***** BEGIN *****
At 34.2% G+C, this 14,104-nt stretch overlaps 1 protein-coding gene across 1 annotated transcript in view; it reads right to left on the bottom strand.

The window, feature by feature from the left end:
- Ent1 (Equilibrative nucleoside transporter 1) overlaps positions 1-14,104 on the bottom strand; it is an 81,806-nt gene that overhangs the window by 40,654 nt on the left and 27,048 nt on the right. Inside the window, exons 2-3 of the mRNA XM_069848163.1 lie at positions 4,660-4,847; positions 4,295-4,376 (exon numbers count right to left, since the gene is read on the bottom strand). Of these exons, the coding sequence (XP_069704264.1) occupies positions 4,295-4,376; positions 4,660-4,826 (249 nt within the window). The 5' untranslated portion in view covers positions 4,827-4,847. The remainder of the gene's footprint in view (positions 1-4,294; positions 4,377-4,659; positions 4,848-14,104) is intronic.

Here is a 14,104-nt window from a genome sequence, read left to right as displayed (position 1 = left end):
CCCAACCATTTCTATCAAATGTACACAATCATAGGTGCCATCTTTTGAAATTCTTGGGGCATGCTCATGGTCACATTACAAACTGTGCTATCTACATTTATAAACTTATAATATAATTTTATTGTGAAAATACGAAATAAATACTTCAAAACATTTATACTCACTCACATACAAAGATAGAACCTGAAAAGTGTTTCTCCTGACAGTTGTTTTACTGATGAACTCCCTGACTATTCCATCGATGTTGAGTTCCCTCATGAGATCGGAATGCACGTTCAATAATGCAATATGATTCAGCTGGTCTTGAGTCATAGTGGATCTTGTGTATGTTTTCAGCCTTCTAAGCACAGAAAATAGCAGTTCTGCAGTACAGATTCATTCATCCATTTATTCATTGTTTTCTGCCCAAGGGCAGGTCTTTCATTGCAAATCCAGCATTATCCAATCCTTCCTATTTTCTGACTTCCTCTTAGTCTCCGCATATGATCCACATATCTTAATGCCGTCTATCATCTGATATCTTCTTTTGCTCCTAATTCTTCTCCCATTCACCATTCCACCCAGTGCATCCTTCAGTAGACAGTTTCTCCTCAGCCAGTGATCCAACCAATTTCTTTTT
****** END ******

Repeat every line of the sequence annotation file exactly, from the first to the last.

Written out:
At 34.2% G+C, this 14,104-nt stretch overlaps 1 protein-coding gene across 1 annotated transcript in view; it reads right to left on the bottom strand.

The window, feature by feature from the left end:
- Ent1 (Equilibrative nucleoside transporter 1) overlaps positions 1-14,104 on the bottom strand; it is an 81,806-nt gene that overhangs the window by 40,654 nt on the left and 27,048 nt on the right. Inside the window, exons 2-3 of the mRNA XM_069848163.1 lie at positions 4,660-4,847; positions 4,295-4,376 (exon numbers count right to left, since the gene is read on the bottom strand). Of these exons, the coding sequence (XP_069704264.1) occupies positions 4,295-4,376; positions 4,660-4,826 (249 nt within the window). The 5' untranslated portion in view covers positions 4,827-4,847. The remainder of the gene's footprint in view (positions 1-4,294; positions 4,377-4,659; positions 4,848-14,104) is intronic.

Here is a 14,104-nt window from a genome sequence, read left to right as displayed (position 1 = left end):
CCCAACCATTTCTATCAAATGTACACAATCATAGGTGCCATCTTTTGAAATTCTTGGGGCATGCTCATGGTCACATTACAAACTGTGCTATCTACATTTATAAACTTATAATATAATTTTATTGTGAAAATACGAAATAAATACTTCAAAACATTTATACTCACTCACATACAAAGATAGAACCTGAAAAGTGTTTCTCCTGACAGTTGTTTTACTGATGAACTCCCTGACTATTCCATCGATGTTGAGTTCCCTCATGAGATCGGAATGCACGTTCAATAATGCAATATGATTCAGCTGGTCTTGAGTCATAGTGGATCTTGTGTATGTTTTCAGCCTTCTAAGCACAGAAAATAGCAGTTCTGCAGTACAGATTCATTCATCCATTTATTCATTGTTTTCTGCCCAAGGGCAGGTCTTTCATTGCAAATCCAGCATTATCCAATCCTTCCTATTTTCTGACTTCCTCTTAGTCTCCGCATATGATCCACATATCTTAATGCCGTCTATCATCTGATATCTTCTTTTGCTCCTAATTCTTCTCCCATTCACCATTCCACCCAGTGCATCCTTCAGTAGACAGTTTCTCCTCAGCCAGTGATCCAACCAATTTCTTTTT